Saturday, June 03, 2006

Perfect for the iPod generation?

Well, it’s done. Not just the period of silence on the blog, which was due to the death of a router, but Tate Modern’s rehang. Instead of doing everything pretty much as they had done it the first time round, Tate Modern has changed everything around. Gone are the expansive white walls I knew so well; gone, by the look of it, is the sense of space.

This is one of the most anticipated rehangs of any art gallery in the last 10 or 20 years that I’ve heard of, and the crowds bear witness to that. Indeed, I have heard somewhere that a custodian in the excellent Museum of Modern Art in New York City told a visitor to go to Tate Modern if s/he wanted to see great art.

Lynn Barber has said of the rehang: “There is so much going on, luring you round every corner, that it is difficult to stand still and study a single work of art for any length of time. You feel a self-conscious prat if you do. This is a museum for channel-surfers, for iPod shufflers, for kids with attention deficit disorders — the temptation always is to run around shouting ‘Wow!’”

Why is this? For a start, the juxtapositions of the works are even more jarring and creative than before. Farting sounds from what seems to be a movie about farting apparently intrude into the Rothko room And that is unfortunate. But I didn't think that Monet’s waterlilies suffered the last time from being hung opposite this: in fact the effect was to make the former more alive and settling, the latter deeper, and both more real and strange. This time he’s opposite Jackson Pollock’s Summertime, and I can appreciate why.

The list of themes should serve to satisfy those who don’t want the mental clang of having to wander around and think on their feet. The increased use of the walls to hang paintings in clusters and place one or two above or below each other should please those looking for spectacle. And infuriate those looking for their spectacles. I’m very glad that Joseph Beuys and Cy Twombly are still there, and indeed in a room together (you wonder whether they’d have been happy to be so), but I’m less glad to hear that the Rothko Room is playing host also to flatulence off.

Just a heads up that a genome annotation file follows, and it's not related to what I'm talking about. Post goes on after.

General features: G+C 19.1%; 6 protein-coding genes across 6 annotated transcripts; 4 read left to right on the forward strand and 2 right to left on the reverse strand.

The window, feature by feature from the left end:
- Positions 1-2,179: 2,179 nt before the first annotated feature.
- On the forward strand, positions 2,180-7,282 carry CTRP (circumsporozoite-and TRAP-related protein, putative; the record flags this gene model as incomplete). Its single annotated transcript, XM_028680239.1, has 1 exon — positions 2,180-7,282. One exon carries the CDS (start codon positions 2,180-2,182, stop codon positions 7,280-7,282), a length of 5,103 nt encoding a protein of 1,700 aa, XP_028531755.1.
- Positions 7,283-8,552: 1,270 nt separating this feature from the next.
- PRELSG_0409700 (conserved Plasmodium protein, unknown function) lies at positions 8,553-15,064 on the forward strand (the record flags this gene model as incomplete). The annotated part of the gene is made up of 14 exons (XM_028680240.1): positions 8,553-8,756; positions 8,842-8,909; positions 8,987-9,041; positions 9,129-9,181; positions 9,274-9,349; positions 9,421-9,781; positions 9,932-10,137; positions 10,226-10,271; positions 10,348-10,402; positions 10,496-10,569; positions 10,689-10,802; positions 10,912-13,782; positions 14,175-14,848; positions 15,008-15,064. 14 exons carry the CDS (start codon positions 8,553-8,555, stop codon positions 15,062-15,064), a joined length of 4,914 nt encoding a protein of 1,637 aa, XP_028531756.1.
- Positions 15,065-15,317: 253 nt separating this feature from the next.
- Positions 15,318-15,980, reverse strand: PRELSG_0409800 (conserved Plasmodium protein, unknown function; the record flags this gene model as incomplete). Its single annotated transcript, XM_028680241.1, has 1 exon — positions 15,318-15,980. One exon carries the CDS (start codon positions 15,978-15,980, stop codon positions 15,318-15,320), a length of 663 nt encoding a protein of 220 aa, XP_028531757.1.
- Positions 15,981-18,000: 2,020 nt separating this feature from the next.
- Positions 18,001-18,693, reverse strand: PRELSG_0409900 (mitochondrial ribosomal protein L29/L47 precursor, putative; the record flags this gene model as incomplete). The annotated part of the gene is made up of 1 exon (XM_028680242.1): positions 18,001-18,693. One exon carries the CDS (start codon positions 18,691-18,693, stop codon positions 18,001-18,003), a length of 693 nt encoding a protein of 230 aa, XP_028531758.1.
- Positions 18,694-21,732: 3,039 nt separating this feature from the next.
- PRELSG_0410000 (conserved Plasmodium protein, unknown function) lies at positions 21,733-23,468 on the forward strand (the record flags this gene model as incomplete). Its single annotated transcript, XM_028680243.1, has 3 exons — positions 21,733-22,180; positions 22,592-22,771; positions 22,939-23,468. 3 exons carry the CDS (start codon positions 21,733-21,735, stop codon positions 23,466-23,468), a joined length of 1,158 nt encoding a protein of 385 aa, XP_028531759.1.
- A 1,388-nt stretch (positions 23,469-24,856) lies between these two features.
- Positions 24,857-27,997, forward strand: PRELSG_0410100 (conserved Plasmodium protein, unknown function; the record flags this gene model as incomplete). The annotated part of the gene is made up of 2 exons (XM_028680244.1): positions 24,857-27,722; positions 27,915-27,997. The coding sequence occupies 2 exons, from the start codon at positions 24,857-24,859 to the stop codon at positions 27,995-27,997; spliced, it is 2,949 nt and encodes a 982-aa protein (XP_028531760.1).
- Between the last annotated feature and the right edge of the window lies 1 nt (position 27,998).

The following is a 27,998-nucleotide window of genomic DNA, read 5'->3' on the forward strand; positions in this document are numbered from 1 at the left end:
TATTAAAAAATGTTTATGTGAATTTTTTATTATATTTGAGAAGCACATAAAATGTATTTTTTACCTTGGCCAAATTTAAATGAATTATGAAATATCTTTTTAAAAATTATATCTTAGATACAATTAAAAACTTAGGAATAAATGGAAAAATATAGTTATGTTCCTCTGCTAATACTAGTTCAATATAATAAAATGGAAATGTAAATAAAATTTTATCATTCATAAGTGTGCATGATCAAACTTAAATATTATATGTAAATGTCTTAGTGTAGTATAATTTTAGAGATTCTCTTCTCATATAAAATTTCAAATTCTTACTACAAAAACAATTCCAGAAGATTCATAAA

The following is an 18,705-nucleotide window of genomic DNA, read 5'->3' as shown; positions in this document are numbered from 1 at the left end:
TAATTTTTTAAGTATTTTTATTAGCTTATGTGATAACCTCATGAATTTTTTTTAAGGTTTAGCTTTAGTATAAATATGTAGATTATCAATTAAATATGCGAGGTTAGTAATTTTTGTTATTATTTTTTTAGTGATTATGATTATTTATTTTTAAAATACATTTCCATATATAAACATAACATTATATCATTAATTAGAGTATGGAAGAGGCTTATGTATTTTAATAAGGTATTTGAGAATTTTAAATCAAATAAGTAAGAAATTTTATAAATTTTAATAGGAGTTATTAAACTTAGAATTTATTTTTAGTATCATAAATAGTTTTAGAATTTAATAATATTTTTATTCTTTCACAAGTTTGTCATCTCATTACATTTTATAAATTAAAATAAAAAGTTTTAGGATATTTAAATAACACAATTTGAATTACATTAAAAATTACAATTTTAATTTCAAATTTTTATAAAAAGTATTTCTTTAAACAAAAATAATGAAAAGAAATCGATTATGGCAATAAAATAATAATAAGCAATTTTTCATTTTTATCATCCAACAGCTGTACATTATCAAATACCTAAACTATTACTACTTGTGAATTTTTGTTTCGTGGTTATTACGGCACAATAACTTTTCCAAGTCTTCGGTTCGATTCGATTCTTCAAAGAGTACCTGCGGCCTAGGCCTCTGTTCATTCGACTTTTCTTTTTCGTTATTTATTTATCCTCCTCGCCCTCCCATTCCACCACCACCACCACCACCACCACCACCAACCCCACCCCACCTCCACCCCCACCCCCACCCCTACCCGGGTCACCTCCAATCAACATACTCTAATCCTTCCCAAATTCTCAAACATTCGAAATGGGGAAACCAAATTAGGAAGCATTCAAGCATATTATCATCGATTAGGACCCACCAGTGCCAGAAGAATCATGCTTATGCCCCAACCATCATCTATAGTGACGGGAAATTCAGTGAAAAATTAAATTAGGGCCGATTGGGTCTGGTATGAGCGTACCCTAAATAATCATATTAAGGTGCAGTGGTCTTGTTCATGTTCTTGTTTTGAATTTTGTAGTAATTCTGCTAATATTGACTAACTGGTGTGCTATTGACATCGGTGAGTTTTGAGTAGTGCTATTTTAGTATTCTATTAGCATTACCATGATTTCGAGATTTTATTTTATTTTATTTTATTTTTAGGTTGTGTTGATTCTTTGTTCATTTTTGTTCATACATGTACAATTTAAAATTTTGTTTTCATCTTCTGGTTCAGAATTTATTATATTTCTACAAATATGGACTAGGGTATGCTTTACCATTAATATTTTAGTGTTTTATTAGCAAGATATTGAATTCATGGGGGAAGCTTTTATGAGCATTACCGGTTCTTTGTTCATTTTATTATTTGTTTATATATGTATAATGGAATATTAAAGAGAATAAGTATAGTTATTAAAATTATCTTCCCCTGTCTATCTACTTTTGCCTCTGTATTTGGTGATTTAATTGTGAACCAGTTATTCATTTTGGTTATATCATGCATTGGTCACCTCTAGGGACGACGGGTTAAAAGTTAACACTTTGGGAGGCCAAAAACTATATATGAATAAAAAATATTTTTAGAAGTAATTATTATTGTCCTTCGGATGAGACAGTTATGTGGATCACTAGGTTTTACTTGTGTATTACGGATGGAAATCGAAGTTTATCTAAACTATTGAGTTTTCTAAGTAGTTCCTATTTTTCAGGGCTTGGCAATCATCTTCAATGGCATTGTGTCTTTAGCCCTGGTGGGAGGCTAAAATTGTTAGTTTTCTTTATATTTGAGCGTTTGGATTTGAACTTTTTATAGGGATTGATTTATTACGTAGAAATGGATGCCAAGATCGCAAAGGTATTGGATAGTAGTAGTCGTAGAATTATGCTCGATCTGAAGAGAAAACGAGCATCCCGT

It’s good that photography is hosted here too, particularly this in the Left Gallery on level 3. The presence of photography allied with the gallery’s trademark name will draw a larger crowd, but will it attract the iPod generation? What is the iPod generation anyway?

Young, insecure, and with iPods, according to Wikipedia. Hmm. An acquaintance of mine says he was wondering alone around the rehang the other day with his Ipod on (not full-blast, I hope) and, besides the fact that that would distract me no end, he said he quite enjoyed it. But does that mean those who really care about standing in front of a work for a long time to get the full, er, picture will appreciate it, what with all the crowds? First, it’s worth remembering that the first hang was never crowd-free. Second, most critics seem to like it a lot. I guess it’s too soon yet to lust after the opening of the three massive circular oil tanks underground near the gallery (they are meant to be gallery space sometime).

Last but not least, I haven’t visited it yet. Aside from the obvious pleasurable catching-up with London and its people that I have to do, visiting this rehang will be an essential activity when I’m next there. Because Tate Modern is mine. Very much mine. Dammit.

tags: [] [] [] [] []

No comments: